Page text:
IT is now almost two months since the heavily debated Sales Tax and Service Tax (SST) was reintroduced in Malaysia. The new tax regime replaces the goods and services tax (GST) after just three years of its launch, and is touted as a friendlier and more painless tax system for the rakyat.
The key difference between the SST and its predecessor is that SST is a single-stage tax regime unlike the GST that is a multi-stage tax and the full tax burden is shouldered by the end consumer (rakyat). Under the new tax system, goods/services are only taxed once at the importer, manufacturer or service provider level, and no further.
For example, a manufacturer will charge sales tax on its goods to the wholesaler and this will be part of the wholesaler’s cost. However, when the wholesaler sells the same goods to the retailer, they do not charge any sales tax because they are not a manufacturer.
Under SST 2.0, a total of 6,405 items are taxable – almost half of the 11,197 items previously listed under GST but some have a higher rate of up to 10%.
A total of 793 consumer goods are taxed at 5% while 5,612 items are at 10%. Services in 25 categories are taxable at 6%.
While it is still the early days of SST 2.0, some positive impact is already being felt particularly in certain sectors like the food and beverage industry, as restaurants and cafes with a turnover of less than RM1.5mil a year are exempt from charging SST.
This has made dining out more affordable for the consumer.
The tax exemption for completely knocked down car components has also lowered car prices for some car companies.
Likewise, prices in housing and real estate is expected to become more affordable due to tax exemption on construction materials.
Implementing the switch to SST
As with any new tax system, there were several teething issues or pain points that surfaced upon implementation, with most of them being ironed out along the way.
There are still some “grey areas” where further clarification or guidance is needed; this is understandable as the system is less than two months old.
At the same time, it is quite heartening to see the government making efforts to address these uncertainties as fast as possible, knowing that they could cause unnecessary financial and administrative burden to businesses.
Nevertheless, some ambiguities remain when it comes to the determination of certain taxable services, where it can be unclear whether or not these are taxable.
Businesses have to make decisions as to whether or not they fall within the scope of taxable services, and if they do then they face the challenge of explaining this decision to their customers who have to bear the Service Tax.
If they decide that it is not taxable, then they face the challenge of bearing the penalties and fines should they be eventually caught under the Service Tax net.
In the interim, it is up to companies to make an informed assessment on their stance and ensure that they have sufficient documentation to support their decision.
As far as possible, discussions should take place between suppliers and customers to agree on a position in order to avoid unnecessary disputes once invoices are issued.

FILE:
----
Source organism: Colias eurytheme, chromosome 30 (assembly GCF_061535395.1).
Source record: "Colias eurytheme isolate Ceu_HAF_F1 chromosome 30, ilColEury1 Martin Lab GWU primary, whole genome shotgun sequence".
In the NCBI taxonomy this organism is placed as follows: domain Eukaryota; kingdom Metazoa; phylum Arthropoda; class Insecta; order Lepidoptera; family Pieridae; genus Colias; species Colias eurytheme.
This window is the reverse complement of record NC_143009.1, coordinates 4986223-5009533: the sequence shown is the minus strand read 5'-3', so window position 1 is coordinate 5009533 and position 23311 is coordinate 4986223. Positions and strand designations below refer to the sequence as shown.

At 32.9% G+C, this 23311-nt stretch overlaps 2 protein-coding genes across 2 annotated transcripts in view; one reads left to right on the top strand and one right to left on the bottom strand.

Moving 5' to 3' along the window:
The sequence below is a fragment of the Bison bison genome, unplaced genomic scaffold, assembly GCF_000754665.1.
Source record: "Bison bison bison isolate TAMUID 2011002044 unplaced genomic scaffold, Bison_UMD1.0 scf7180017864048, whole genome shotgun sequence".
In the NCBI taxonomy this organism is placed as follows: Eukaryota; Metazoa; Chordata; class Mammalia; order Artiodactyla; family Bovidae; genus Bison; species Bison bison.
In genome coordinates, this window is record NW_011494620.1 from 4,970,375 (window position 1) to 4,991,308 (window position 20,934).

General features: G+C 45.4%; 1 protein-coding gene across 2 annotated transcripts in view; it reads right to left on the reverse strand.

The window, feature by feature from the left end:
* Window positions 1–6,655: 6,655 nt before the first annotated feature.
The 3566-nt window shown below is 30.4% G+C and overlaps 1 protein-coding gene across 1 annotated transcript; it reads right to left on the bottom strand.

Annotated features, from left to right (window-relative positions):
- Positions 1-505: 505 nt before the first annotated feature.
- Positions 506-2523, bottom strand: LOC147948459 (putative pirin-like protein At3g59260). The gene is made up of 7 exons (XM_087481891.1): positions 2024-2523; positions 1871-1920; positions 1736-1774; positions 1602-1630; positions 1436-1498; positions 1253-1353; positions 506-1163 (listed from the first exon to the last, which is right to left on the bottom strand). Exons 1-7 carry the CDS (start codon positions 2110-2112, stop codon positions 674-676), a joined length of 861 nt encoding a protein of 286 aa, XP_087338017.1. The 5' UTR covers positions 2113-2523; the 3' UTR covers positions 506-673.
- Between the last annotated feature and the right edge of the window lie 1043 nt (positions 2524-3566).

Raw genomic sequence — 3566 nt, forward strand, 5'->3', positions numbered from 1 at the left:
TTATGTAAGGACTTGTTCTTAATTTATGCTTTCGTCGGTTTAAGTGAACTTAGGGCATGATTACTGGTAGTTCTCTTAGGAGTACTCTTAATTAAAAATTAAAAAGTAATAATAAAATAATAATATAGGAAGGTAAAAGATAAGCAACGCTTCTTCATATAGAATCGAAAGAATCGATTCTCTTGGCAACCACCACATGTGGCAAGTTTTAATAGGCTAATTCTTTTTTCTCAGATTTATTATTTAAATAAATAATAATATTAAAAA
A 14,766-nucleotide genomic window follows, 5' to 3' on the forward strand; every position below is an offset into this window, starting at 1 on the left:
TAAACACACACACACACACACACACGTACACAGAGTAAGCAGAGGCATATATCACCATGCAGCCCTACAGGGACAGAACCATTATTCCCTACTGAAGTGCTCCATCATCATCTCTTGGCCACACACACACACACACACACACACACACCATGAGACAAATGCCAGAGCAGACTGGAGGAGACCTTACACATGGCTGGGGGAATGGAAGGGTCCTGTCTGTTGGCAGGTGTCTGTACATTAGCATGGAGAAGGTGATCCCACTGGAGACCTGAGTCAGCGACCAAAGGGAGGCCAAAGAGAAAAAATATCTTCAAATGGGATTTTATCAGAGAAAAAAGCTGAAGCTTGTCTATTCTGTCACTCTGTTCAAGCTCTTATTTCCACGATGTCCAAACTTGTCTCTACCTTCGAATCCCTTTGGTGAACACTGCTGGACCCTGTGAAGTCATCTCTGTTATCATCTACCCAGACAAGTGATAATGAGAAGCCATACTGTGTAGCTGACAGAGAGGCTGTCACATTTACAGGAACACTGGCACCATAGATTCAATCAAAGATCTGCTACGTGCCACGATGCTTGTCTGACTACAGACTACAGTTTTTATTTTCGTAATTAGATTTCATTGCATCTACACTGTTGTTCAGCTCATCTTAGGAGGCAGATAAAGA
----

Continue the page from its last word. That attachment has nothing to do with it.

Such teething issues are inevitable with any new system, and similar issues also surfaced when the GST was first implemented in April 2015.
Businesses switching from GST to SST will definitely find the change mildly inconvenient. For businesses that are liable to register for SST, ensuring that their existing system is able to support SST 2.0 may involve some additional investments.
Meanwhile, businesses that are not liable for SST must ensure that “switching off” the GST function does not affect their other accounting/finance services.
Impact on Budget 2019 and government revenue
Finance Minister Lim Guan Eng has already cautioned ahead of the budget announcement today that Budget 2019 would be a difficult one.
Certainly, we cannot and should not expect any freebies or goodies as in the previous years while the country is in grave fiscal health.
With the SST still in its infancy, I don’t foresee any major reforms or changes. I anticipate Budget 2019 to be more of a refining of the SST to iron out any existing kinks and uncertainties.
I also hope that Budget 2019 will streamline the tax treatment of taxable goods and taxable services to ensure that they are providing equal treatment for the benefit of the rakyat.
Overall, under the SST 2.0, the government expects to collect RM21bil in 2019 as opposed to RM44bil collected under the former GST.
While this indicates a “return” of about RM23bil back to the rakyat, it is also important that the government ensures it will have sufficient and stable revenue for the country’s development.
This is where the Tax Reform Committee comes in, as it has been tasked to undertake a comprehensive review and reform of the overall tax system in the long term.
This includes minimising the tax gap, diversifying tax revenue and making the system more efficient, neutral and progressive on top of exploring ways to plug leaks.
Much of the success of the new tax regime and its long-term impact on the economy and businesses hinges on how efficiently it is implemented in the coming months.
If the SST is done right, and taxes collected are reinvested into the country’s development, then it could certainly prove to be the key to turning Malaysia’s economy around and bolstering businesses.
Datuk Johan Idris is managing partner of KPMG Malaysia.
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